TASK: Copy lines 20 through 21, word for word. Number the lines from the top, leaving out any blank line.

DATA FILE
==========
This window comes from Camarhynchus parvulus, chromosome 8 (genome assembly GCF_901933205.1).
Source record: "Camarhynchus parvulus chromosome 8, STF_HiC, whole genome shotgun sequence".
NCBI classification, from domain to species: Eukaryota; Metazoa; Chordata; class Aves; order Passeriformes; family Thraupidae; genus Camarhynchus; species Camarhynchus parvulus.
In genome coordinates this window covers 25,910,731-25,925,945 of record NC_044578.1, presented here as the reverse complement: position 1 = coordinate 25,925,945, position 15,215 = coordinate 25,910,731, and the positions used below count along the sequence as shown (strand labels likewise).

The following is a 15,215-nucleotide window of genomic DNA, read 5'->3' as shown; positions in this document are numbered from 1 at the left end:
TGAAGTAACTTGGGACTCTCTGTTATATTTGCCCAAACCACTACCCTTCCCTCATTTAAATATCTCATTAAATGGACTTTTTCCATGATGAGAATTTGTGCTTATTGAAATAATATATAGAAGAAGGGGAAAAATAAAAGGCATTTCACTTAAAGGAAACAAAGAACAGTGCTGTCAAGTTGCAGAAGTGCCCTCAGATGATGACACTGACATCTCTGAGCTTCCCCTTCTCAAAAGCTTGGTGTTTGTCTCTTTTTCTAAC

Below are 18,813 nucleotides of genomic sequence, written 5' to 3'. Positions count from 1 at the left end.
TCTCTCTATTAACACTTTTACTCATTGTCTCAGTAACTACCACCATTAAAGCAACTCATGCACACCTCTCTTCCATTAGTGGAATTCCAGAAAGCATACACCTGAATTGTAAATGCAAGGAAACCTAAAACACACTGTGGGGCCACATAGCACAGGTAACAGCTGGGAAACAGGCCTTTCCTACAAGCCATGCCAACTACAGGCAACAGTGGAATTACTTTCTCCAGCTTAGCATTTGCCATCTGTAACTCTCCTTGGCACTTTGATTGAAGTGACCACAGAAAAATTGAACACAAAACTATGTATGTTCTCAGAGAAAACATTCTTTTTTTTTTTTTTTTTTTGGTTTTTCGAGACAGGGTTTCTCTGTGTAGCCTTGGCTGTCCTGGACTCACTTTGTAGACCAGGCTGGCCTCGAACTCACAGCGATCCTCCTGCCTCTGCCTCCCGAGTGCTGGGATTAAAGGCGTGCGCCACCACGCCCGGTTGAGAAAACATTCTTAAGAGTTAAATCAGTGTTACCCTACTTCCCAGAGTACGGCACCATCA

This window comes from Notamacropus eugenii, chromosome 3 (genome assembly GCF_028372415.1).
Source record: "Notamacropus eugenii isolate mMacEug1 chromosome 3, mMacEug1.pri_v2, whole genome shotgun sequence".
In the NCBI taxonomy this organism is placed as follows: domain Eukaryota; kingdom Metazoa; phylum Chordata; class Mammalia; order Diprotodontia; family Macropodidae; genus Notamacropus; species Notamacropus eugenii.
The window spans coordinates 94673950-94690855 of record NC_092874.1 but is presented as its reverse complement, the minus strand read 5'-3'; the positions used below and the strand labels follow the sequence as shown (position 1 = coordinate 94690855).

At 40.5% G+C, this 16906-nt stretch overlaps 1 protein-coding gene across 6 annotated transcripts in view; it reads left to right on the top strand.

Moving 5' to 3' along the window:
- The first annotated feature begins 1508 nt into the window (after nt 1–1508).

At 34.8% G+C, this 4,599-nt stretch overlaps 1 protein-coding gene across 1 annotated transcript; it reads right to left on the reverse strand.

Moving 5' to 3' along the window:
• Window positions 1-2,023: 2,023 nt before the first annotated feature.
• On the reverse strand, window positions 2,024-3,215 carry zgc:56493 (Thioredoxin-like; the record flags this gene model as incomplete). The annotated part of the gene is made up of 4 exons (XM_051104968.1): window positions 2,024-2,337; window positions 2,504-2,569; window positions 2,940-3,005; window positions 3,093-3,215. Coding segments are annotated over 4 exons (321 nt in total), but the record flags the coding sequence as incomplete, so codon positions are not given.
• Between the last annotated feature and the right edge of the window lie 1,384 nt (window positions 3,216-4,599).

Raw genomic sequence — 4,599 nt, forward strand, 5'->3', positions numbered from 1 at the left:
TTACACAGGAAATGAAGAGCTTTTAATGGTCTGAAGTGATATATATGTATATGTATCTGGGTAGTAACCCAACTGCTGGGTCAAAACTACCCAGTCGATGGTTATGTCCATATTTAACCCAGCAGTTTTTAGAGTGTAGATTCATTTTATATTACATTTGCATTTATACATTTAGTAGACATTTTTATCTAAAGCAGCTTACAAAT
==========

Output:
• Between the last annotated feature and the right edge of the window lie 1,384 nt (window positions 3,216-4,599).

Raw genomic sequence — 4,599 nt, forward strand, 5'->3', positions numbered from 1 at the left: